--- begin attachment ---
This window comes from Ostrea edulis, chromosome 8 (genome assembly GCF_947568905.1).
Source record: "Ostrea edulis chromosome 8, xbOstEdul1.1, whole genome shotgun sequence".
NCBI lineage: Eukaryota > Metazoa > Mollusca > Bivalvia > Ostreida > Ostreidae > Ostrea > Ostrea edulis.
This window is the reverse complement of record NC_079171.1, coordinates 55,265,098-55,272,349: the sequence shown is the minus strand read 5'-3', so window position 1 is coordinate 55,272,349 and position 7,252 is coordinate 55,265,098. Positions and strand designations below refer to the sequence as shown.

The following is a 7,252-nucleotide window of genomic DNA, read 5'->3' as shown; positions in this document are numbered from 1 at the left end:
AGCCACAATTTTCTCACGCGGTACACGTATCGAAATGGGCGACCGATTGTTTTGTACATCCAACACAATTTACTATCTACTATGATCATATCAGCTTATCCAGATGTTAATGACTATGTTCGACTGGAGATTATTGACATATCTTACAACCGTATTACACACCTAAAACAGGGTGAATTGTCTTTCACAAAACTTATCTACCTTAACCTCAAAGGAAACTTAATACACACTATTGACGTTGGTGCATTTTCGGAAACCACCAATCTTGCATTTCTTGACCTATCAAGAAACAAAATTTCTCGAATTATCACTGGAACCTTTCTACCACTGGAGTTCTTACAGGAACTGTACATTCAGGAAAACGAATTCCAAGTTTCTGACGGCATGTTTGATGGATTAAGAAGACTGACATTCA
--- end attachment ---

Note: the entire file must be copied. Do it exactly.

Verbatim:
This window comes from Ostrea edulis, chromosome 8 (genome assembly GCF_947568905.1).
Source record: "Ostrea edulis chromosome 8, xbOstEdul1.1, whole genome shotgun sequence".
NCBI lineage: Eukaryota > Metazoa > Mollusca > Bivalvia > Ostreida > Ostreidae > Ostrea > Ostrea edulis.
This window is the reverse complement of record NC_079171.1, coordinates 55,265,098-55,272,349: the sequence shown is the minus strand read 5'-3', so window position 1 is coordinate 55,272,349 and position 7,252 is coordinate 55,265,098. Positions and strand designations below refer to the sequence as shown.

The following is a 7,252-nucleotide window of genomic DNA, read 5'->3' as shown; positions in this document are numbered from 1 at the left end:
AGCCACAATTTTCTCACGCGGTACACGTATCGAAATGGGCGACCGATTGTTTTGTACATCCAACACAATTTACTATCTACTATGATCATATCAGCTTATCCAGATGTTAATGACTATGTTCGACTGGAGATTATTGACATATCTTACAACCGTATTACACACCTAAAACAGGGTGAATTGTCTTTCACAAAACTTATCTACCTTAACCTCAAAGGAAACTTAATACACACTATTGACGTTGGTGCATTTTCGGAAACCACCAATCTTGCATTTCTTGACCTATCAAGAAACAAAATTTCTCGAATTATCACTGGAACCTTTCTACCACTGGAGTTCTTACAGGAACTGTACATTCAGGAAAACGAATTCCAAGTTTCTGACGGCATGTTTGATGGATTAAGAAGACTGACATTCA